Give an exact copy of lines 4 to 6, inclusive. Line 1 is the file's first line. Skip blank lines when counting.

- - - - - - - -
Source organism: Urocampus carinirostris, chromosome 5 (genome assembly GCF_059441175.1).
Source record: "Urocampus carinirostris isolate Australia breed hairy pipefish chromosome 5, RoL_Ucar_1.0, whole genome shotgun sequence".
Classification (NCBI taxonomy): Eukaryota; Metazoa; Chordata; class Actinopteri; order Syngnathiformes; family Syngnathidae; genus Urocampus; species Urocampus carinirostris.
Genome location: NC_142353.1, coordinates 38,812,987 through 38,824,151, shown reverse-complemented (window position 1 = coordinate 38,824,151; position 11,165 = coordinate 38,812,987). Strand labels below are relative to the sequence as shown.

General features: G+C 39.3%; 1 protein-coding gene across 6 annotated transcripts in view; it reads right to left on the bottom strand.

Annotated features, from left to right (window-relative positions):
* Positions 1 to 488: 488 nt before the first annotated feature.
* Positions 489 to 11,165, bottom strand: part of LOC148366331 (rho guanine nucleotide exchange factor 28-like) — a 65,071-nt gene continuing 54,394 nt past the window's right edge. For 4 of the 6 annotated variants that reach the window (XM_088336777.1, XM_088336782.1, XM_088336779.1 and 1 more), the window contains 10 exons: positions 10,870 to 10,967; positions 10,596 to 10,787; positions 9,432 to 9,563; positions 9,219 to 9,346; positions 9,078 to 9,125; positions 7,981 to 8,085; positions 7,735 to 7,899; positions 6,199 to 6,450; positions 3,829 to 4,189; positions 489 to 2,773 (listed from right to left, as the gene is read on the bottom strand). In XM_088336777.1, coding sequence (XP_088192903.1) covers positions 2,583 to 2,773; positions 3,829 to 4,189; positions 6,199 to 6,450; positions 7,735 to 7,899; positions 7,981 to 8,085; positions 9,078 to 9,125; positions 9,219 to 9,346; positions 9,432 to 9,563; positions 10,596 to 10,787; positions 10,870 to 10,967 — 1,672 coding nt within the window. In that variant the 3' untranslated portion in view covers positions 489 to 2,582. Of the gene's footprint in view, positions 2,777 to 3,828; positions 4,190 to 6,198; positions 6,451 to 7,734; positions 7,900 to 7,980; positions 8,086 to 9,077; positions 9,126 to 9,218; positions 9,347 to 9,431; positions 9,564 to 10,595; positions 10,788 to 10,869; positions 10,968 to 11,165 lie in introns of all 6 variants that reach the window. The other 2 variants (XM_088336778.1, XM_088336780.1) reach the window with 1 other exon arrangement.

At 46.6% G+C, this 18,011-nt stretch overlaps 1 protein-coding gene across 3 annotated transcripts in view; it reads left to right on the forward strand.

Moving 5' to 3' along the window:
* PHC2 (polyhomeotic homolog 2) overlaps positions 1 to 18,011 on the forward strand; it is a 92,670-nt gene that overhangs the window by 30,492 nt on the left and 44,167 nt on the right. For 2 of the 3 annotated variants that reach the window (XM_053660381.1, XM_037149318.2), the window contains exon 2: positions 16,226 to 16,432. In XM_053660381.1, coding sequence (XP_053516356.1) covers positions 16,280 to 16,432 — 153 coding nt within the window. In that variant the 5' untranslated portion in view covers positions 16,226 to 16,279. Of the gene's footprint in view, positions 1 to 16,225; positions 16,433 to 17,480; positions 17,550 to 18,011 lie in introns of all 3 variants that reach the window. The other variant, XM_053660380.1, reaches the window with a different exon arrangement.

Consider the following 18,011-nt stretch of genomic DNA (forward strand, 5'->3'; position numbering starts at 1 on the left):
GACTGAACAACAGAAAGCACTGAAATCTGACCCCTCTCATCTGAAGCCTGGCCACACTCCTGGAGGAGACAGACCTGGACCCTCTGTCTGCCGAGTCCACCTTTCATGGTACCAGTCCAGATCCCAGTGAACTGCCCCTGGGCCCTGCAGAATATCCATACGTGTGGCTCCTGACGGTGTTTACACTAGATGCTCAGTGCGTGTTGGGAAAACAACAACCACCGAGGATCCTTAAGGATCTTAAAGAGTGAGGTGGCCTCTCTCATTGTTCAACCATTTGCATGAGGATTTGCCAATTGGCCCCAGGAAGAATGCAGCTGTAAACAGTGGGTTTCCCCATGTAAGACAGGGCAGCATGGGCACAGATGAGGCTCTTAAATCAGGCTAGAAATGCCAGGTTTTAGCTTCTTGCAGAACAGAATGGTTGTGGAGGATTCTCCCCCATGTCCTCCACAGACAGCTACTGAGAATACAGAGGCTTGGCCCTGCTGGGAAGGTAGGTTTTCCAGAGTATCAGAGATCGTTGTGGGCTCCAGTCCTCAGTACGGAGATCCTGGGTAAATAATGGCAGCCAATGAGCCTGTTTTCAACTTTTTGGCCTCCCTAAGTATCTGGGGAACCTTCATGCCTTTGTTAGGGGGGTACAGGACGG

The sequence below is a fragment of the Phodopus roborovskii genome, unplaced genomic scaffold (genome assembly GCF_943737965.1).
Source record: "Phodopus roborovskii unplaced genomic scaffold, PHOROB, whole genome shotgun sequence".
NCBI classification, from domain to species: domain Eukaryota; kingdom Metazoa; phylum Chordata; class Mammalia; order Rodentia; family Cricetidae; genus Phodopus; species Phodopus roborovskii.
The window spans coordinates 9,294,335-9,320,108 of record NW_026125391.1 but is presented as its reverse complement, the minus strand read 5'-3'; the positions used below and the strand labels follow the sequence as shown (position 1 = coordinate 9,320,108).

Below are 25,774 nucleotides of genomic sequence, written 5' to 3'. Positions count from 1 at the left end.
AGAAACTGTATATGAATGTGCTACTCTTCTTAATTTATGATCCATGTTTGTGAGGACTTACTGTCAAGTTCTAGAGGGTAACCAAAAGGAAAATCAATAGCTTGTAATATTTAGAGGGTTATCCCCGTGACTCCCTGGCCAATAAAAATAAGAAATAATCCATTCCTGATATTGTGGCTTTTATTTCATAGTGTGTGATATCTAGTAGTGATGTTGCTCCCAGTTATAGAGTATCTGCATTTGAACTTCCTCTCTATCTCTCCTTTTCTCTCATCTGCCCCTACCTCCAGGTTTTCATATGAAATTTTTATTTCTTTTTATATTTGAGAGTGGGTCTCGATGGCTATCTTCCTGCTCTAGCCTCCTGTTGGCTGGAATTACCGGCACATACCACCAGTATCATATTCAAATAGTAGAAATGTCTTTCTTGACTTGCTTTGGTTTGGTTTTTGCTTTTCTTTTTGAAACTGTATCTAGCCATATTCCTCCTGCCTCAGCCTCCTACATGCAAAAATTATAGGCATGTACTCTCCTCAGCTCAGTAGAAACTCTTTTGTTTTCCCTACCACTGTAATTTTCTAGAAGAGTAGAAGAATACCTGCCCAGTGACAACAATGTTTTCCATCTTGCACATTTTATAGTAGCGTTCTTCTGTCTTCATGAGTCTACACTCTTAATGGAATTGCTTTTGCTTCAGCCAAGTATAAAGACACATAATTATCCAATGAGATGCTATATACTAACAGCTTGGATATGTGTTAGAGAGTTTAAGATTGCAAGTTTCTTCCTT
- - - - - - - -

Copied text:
Genome location: NC_142353.1, coordinates 38,812,987 through 38,824,151, shown reverse-complemented (window position 1 = coordinate 38,824,151; position 11,165 = coordinate 38,812,987). Strand labels below are relative to the sequence as shown.

General features: G+C 39.3%; 1 protein-coding gene across 6 annotated transcripts in view; it reads right to left on the bottom strand.

Annotated features, from left to right (window-relative positions):